The Comet Ikeya Seki Page
There's been a lot of attention paid to comets lately, especially in the Northern Hemisphere, with first Hyakutake, then Hale Bopp gracing the skies. There's no doubt they have both been beautiful comets, and, through the Internet, millions of people have been able to share information about them. Just do a search on "Hale Bopp" and see...
I've been a comet junkie since I was about 8. The first comet I actually saw was Comet Seki in 1962, I think. It wasn't very spectacular, but it was a comet.
When a really Great comet came along, I was ready for it. That comet was Ikeya Seki, in October 1965. One of a family known as "sun-grazers", its orbit takes it within a million miles of the surface of the sun. Some members of the family actually crash onto the Sun! Those that survive the encounter are dazzlingly bright. Ikeya Seki could be seen by the naked eye adjacent to the Sun, in full daylight - that's bright.
After it passed perihelion, it moved into the morning sky, and was best seen in the Southern Hemisphere. In my case, from Canberra, latititude 35°S.
When it reappeared in the morning twilight sky, away from the Sun, it was a truly breathtaking sight. I rose at about 3.15am the first morning. What greeted my eyes in the faint morning twilight looked like a searchlight beam. All I could do was stand there for a few minutes gaping. Then I went in and woke the others. It had the same effect on them. One of those experiences you have a once or twice in a lifetime, if you're lucky. [click on the thumbnail image for a larger image]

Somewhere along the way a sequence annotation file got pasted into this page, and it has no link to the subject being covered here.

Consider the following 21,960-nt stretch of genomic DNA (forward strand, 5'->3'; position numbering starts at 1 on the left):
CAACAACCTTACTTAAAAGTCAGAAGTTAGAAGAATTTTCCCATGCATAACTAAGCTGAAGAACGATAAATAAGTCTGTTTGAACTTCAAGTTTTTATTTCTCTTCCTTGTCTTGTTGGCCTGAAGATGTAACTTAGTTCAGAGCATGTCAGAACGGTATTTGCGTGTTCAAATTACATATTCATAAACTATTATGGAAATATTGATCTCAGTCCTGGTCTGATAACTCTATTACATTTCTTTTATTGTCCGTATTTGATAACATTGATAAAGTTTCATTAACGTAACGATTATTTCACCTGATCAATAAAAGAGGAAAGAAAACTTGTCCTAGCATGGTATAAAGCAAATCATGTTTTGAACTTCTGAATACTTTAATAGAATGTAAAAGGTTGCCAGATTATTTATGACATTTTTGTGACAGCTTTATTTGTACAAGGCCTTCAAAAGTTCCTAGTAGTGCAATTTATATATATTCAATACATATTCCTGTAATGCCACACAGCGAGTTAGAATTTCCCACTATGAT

On the morning of the 31st October, the comet nucleus was still around zeroth magnitude, but the tail was so dazzling you didn't pay much attention to the nucleus.
I spent some hours that day drawing the comet, as seen from the balcony of our house in Canberra. Those who know the area may recognise Mount Ainslie on the horizon. The two stars near the comet are Gamma and Epsilon Corvi. I checked it again the following morning. And the next, and the next until it slowly faded.
Every comet I've seen since then -- and I've seen quite a few -- has been a disappointment. Halley was a real dud. Hale Bopp was interesting, as were Bennet in 1970 and West in 1976. But if I could see any one of them again, it'd be Ikeya Seki.
COPYRIGHT: The image of Comet Ikeya Seki is Copyright © David Nicholls 1965, 1997. It may only be reproduced elsewhere, in printed or electronic form, with permission of the copyright holder. If you need a copy for publication purposes, I have one available at 4 times higher resolution.